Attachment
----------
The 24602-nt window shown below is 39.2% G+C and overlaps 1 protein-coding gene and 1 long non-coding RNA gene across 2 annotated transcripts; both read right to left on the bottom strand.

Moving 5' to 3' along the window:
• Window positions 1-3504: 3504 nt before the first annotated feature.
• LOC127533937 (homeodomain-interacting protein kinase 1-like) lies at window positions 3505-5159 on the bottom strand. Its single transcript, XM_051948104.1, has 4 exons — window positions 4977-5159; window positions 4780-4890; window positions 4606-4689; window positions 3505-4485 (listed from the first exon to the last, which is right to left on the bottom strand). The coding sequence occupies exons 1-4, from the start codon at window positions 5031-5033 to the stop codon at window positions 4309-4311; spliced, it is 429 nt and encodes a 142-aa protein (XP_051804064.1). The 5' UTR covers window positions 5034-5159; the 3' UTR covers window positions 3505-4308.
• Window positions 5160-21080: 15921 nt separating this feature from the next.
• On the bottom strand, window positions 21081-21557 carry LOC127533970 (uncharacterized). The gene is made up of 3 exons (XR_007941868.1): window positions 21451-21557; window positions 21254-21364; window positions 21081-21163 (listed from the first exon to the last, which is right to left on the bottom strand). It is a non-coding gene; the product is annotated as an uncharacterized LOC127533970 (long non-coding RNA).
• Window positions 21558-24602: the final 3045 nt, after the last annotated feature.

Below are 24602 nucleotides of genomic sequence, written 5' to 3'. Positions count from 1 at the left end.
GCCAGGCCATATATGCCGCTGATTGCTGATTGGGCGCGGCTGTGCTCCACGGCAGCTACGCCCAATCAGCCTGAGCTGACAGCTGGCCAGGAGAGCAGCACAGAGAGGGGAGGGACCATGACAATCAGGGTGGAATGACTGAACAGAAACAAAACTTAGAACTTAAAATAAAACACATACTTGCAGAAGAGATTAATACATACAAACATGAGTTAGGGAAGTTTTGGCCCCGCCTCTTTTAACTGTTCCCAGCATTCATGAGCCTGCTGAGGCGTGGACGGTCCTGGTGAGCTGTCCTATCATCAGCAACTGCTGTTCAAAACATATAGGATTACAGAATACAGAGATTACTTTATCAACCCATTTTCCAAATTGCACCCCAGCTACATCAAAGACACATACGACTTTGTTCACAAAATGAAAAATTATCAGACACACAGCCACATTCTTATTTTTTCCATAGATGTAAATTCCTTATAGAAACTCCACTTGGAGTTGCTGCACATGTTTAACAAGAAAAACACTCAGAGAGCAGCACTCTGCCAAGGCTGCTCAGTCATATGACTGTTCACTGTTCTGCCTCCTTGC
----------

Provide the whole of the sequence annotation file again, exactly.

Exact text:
The 24602-nt window shown below is 39.2% G+C and overlaps 1 protein-coding gene and 1 long non-coding RNA gene across 2 annotated transcripts; both read right to left on the bottom strand.

Moving 5' to 3' along the window:
• Window positions 1-3504: 3504 nt before the first annotated feature.
• LOC127533937 (homeodomain-interacting protein kinase 1-like) lies at window positions 3505-5159 on the bottom strand. Its single transcript, XM_051948104.1, has 4 exons — window positions 4977-5159; window positions 4780-4890; window positions 4606-4689; window positions 3505-4485 (listed from the first exon to the last, which is right to left on the bottom strand). The coding sequence occupies exons 1-4, from the start codon at window positions 5031-5033 to the stop codon at window positions 4309-4311; spliced, it is 429 nt and encodes a 142-aa protein (XP_051804064.1). The 5' UTR covers window positions 5034-5159; the 3' UTR covers window positions 3505-4308.
• Window positions 5160-21080: 15921 nt separating this feature from the next.
• On the bottom strand, window positions 21081-21557 carry LOC127533970 (uncharacterized). The gene is made up of 3 exons (XR_007941868.1): window positions 21451-21557; window positions 21254-21364; window positions 21081-21163 (listed from the first exon to the last, which is right to left on the bottom strand). It is a non-coding gene; the product is annotated as an uncharacterized LOC127533970 (long non-coding RNA).
• Window positions 21558-24602: the final 3045 nt, after the last annotated feature.

Below are 24602 nucleotides of genomic sequence, written 5' to 3'. Positions count from 1 at the left end.
GCCAGGCCATATATGCCGCTGATTGCTGATTGGGCGCGGCTGTGCTCCACGGCAGCTACGCCCAATCAGCCTGAGCTGACAGCTGGCCAGGAGAGCAGCACAGAGAGGGGAGGGACCATGACAATCAGGGTGGAATGACTGAACAGAAACAAAACTTAGAACTTAAAATAAAACACATACTTGCAGAAGAGATTAATACATACAAACATGAGTTAGGGAAGTTTTGGCCCCGCCTCTTTTAACTGTTCCCAGCATTCATGAGCCTGCTGAGGCGTGGACGGTCCTGGTGAGCTGTCCTATCATCAGCAACTGCTGTTCAAAACATATAGGATTACAGAATACAGAGATTACTTTATCAACCCATTTTCCAAATTGCACCCCAGCTACATCAAAGACACATACGACTTTGTTCACAAAATGAAAAATTATCAGACACACAGCCACATTCTTATTTTTTCCATAGATGTAAATTCCTTATAGAAACTCCACTTGGAGTTGCTGCACATGTTTAACAAGAAAAACACTCAGAGAGCAGCACTCTGCCAAGGCTGCTCAGTCATATGACTGTTCACTGTTCTGCCTCCTTGC